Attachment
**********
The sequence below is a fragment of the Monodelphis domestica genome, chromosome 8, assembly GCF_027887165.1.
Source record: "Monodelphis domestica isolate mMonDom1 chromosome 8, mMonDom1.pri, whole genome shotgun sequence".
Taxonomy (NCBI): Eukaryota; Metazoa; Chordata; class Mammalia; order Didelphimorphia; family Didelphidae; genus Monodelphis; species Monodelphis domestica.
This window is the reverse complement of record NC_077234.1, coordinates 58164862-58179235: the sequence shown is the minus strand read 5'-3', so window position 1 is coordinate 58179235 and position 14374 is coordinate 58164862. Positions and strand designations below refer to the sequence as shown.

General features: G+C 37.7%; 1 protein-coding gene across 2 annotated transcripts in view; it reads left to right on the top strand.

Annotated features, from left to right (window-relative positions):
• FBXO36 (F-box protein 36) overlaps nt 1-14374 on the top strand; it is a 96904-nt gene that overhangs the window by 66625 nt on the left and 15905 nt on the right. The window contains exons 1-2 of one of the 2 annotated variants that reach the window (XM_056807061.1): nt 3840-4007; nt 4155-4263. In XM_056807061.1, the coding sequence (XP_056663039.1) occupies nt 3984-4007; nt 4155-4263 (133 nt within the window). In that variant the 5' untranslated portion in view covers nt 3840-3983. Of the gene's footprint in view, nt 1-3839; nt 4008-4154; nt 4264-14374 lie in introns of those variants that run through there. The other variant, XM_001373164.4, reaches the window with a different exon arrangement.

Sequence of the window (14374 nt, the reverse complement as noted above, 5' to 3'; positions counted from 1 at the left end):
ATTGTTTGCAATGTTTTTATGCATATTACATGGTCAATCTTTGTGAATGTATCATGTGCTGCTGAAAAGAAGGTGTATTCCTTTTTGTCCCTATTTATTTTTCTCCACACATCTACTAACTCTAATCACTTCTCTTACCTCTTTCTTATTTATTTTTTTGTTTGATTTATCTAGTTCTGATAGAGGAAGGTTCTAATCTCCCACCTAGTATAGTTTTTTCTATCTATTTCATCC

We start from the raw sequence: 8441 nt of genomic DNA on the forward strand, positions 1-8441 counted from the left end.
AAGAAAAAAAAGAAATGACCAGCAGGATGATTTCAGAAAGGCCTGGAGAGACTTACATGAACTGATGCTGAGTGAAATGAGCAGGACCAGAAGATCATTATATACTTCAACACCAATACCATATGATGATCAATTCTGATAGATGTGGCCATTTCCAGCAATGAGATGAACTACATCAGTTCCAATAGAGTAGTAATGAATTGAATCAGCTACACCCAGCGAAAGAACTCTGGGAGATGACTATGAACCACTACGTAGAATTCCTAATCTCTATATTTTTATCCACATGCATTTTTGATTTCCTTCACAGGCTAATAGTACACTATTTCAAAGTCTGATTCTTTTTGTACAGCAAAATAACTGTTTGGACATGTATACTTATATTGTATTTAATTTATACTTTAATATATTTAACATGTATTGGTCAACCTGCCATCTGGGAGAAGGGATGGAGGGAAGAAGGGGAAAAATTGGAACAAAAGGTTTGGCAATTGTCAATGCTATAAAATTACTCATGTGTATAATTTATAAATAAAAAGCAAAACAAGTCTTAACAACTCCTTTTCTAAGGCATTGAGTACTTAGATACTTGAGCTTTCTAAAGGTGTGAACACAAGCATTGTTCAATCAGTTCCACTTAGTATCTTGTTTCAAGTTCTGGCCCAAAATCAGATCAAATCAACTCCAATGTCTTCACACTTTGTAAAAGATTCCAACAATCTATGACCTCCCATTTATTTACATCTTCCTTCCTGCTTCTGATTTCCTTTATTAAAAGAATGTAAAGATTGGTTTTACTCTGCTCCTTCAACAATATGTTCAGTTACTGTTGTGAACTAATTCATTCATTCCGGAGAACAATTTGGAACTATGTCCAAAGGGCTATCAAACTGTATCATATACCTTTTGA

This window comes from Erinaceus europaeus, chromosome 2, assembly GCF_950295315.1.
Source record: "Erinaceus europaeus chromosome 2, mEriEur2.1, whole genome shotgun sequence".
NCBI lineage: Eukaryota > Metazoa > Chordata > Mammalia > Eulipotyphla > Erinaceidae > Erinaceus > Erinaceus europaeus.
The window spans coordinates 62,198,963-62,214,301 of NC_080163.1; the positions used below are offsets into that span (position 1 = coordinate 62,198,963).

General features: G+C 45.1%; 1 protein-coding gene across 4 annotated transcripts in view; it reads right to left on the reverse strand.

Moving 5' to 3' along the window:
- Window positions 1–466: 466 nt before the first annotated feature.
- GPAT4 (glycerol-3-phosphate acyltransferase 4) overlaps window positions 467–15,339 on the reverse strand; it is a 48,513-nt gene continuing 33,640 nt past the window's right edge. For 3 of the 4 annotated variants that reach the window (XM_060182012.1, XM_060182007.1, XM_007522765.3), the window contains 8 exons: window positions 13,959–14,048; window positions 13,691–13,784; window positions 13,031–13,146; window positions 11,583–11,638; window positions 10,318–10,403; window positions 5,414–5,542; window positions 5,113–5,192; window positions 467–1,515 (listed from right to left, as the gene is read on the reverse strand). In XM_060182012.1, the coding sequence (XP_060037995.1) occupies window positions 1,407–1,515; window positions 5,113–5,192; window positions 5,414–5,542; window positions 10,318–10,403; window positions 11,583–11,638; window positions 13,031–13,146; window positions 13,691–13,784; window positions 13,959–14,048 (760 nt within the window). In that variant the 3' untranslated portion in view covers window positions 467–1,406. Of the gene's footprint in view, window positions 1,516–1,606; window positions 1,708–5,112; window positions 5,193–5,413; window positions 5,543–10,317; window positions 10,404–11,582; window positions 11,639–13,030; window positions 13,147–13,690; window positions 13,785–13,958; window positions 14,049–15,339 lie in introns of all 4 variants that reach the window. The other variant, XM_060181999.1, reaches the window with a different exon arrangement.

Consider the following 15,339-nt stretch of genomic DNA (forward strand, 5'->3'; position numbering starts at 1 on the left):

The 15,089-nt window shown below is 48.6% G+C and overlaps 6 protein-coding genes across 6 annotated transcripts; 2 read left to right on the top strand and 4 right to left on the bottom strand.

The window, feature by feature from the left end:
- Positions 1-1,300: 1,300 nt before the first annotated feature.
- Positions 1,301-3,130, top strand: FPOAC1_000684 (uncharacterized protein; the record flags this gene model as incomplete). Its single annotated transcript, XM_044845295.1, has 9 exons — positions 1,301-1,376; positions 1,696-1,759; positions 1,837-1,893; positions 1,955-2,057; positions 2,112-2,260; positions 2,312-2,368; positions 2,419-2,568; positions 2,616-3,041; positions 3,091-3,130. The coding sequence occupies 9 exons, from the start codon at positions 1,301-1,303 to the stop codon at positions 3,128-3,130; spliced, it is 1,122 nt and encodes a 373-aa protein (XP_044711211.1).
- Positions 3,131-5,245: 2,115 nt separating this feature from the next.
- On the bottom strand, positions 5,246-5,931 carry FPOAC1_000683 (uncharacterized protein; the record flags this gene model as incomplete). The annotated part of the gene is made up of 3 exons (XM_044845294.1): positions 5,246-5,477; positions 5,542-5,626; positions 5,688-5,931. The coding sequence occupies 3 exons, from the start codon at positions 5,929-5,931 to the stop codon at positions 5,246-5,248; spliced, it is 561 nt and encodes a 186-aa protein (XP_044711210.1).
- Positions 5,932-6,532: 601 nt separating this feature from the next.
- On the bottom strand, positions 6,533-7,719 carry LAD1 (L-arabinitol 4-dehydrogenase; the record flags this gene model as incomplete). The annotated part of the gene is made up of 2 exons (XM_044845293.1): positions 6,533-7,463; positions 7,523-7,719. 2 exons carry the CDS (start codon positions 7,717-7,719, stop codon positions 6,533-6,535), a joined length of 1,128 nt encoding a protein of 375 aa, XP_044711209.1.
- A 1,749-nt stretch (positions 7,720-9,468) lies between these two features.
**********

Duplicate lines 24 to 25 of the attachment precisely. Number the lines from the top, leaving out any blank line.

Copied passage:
- Positions 1,301-3,130, top strand: FPOAC1_000684 (uncharacterized protein; the record flags this gene model as incomplete). Its single annotated transcript, XM_044845295.1, has 9 exons — positions 1,301-1,376; positions 1,696-1,759; positions 1,837-1,893; positions 1,955-2,057; positions 2,112-2,260; positions 2,312-2,368; positions 2,419-2,568; positions 2,616-3,041; positions 3,091-3,130. The coding sequence occupies 9 exons, from the start codon at positions 1,301-1,303 to the stop codon at positions 3,128-3,130; spliced, it is 1,122 nt and encodes a 373-aa protein (XP_044711211.1).
- Positions 3,131-5,245: 2,115 nt separating this feature from the next.